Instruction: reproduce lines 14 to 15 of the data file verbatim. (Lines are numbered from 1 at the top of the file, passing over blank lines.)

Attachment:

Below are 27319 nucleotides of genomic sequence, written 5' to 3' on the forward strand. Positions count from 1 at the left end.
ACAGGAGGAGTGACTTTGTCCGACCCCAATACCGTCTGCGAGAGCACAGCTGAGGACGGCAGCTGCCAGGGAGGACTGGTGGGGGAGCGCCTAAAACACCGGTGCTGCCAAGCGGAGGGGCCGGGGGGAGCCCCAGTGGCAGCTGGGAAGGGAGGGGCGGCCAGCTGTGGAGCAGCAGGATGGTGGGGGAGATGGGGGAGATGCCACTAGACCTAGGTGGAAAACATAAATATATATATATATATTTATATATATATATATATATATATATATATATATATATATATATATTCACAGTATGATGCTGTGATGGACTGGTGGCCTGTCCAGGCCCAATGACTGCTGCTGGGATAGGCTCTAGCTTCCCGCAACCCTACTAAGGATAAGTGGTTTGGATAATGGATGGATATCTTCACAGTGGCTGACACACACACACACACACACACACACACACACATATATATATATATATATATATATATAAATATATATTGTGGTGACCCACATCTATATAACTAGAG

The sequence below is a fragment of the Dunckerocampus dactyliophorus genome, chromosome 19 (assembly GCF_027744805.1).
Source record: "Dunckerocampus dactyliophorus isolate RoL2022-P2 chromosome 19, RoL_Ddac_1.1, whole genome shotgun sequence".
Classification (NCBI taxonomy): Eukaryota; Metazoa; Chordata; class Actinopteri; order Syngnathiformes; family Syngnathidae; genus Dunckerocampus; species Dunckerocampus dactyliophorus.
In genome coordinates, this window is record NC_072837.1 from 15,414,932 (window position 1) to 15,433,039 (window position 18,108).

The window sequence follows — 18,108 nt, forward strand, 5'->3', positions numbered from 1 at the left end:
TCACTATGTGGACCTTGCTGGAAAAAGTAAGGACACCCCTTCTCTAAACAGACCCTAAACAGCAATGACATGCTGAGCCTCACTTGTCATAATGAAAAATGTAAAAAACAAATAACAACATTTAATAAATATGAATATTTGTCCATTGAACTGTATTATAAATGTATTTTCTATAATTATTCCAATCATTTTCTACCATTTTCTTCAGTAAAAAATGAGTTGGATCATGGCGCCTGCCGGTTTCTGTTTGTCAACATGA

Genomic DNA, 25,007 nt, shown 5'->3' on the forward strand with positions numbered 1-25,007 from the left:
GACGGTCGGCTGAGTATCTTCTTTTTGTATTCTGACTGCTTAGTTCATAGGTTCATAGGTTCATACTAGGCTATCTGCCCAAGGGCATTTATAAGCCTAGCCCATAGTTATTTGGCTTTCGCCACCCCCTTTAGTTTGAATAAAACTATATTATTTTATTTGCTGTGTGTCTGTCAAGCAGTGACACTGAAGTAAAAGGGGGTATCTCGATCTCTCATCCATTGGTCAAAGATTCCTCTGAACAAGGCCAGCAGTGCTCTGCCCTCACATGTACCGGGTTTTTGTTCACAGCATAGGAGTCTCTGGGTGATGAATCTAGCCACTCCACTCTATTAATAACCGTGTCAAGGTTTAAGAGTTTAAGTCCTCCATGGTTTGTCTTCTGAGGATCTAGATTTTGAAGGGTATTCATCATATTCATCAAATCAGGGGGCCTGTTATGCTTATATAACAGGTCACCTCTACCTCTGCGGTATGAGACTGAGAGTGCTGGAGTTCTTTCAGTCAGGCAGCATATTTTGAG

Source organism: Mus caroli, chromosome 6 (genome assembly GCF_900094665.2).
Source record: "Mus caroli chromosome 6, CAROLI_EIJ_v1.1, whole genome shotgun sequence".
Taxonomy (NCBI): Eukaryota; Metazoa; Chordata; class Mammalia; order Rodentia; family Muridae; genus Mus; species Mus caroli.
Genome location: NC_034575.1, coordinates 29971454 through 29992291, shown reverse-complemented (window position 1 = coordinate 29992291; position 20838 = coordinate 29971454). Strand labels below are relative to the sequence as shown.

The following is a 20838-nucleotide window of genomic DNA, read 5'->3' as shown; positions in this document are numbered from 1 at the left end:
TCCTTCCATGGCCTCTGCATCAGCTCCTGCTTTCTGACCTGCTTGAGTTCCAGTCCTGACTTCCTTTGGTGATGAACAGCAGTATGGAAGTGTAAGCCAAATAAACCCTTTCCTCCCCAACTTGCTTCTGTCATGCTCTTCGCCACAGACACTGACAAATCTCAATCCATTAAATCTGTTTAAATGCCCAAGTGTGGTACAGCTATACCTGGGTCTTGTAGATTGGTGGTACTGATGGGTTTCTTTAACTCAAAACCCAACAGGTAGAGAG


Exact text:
Genome location: NC_034575.1, coordinates 29971454 through 29992291, shown reverse-complemented (window position 1 = coordinate 29992291; position 20838 = coordinate 29971454). Strand labels below are relative to the sequence as shown.

The following is a 20838-nucleotide window of genomic DNA, read 5'->3' as shown; positions in this document are numbered from 1 at the left end: